Each year I try WaStation38Dto find a Winter project that will keep me occupied during the slower months.  This year, I decided to photograph all of Seattle’s Fire Stations.  Some of them are new, some old, but all had something interesting to capture.  The thing I insisted on was shooting them in that sweet light of twilight; when the lights inside show through the windows, but there is enough ambient light to see the details of the building.  This meant getting up and out the door before 6am on many occasions and shooting again in the evening right during rush hour.  Fortunately, fire stations are located fairly close to each other and I quickly found I could map out my shoots and photograph two locations in the morning and two in the evening.  Still, I was in for a project that lasted longer than I thought it would.  With 35 stations and the weather being what it is in Seattle, what I thought would be a couple weeks turned into almost two months.  At least I was doing this during the time of year when the days are the shortest.  I couldn’t imagine doing a project like this during the Summer when dawn is at 4am and dusk is at 10pm…of course, that would have helped with the problem of rush-hour traffic.WaStation06E

Every time a photographer takes on a project, one of the principal challenges is to find what makes that subject different. It didn’t take long to realize I needed to include the station number…what good is a photo of station #6 if you don’t know it’s station #6?  The number was like a “signature”. Each subject has one, it’s up to the photographer to find it and capture it.  The second aspect I needed to capture was the American flag.  All fire stations have them and it seemed an obvious omission if I left it out.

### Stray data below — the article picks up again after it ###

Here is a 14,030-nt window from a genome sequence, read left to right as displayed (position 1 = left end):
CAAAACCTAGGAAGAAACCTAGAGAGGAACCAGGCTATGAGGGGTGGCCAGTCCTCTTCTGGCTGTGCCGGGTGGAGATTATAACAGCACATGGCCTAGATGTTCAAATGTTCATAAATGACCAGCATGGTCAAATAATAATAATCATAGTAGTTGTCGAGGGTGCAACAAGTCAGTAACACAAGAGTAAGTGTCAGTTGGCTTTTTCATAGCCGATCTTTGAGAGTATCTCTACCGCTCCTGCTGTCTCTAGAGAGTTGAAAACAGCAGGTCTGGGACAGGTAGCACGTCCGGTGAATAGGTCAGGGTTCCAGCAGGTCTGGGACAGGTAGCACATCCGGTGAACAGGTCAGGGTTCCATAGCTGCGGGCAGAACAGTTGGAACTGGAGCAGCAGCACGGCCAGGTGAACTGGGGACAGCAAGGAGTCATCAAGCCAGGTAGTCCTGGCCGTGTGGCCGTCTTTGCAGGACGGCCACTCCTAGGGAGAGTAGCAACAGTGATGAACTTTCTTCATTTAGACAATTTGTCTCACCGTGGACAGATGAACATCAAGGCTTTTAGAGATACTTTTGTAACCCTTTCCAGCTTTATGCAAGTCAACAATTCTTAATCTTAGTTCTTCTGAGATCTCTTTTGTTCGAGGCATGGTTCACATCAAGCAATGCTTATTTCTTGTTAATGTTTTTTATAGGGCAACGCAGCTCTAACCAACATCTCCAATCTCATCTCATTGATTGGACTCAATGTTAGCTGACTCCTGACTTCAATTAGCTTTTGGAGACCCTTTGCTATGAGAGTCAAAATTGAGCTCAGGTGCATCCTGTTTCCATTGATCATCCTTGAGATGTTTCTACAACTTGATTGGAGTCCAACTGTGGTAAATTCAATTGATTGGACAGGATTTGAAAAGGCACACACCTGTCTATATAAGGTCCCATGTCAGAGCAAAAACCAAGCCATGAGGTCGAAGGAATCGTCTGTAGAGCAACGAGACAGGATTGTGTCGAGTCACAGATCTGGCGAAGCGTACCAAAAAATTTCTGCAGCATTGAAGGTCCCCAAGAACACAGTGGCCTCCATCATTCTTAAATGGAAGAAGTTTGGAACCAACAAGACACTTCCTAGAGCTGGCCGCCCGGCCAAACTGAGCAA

With those thoughts in mind, I set out on quite a few mornings and evenings to see what I could capture.  Turns out Seattle’s fire stations are beautiful architecture; not just a few here and there, but most of them.  What started as a “I think I’ll shoot some of the fire stations” turned into what some might call an obsession.  I had to shoot.  If it wasn’t raining, I wanted to be out the door in the morning on my way to the next shot.  Sometimes, that meant climbing out of bed, grabbing a coffee to go and out the door in less than 15 minutes.  Other times, it meant delaying dinner or choosing a restaurant based on the fire station I could shoot along the way.

Once on site, I had to quickly decide what shots I would have time for and how to avoid car and foot traffic.  WaStation35BThese images would be made available for stock sales and I wanted to avoid the problem of model releases.  A wide angle lens helps in most situations but at other times I was across a busy street with a longer lens.  One of the big issues was color balance.  With ambient light being so far into the blue side of the spectrum, interior lights being on the opposite side and street lights being somewhere I could never really figure out, the post production could be a challenge for some locations.  Fortunately, Seattle started upgrading to LED street lights a few years ago, so there were some stations that were bathed in beautiful white light.  Then there was the station whose station number was  a huge sculpture of neon light.  Artistic, yes, but a color balancing nightmare.

The challenges were many..both astheticly and technically, but in the end it was well worth it.  After nearly two months, 35 stations and almost 200 images, I’m glad I chose this project.  I wonder what I’ll do next year.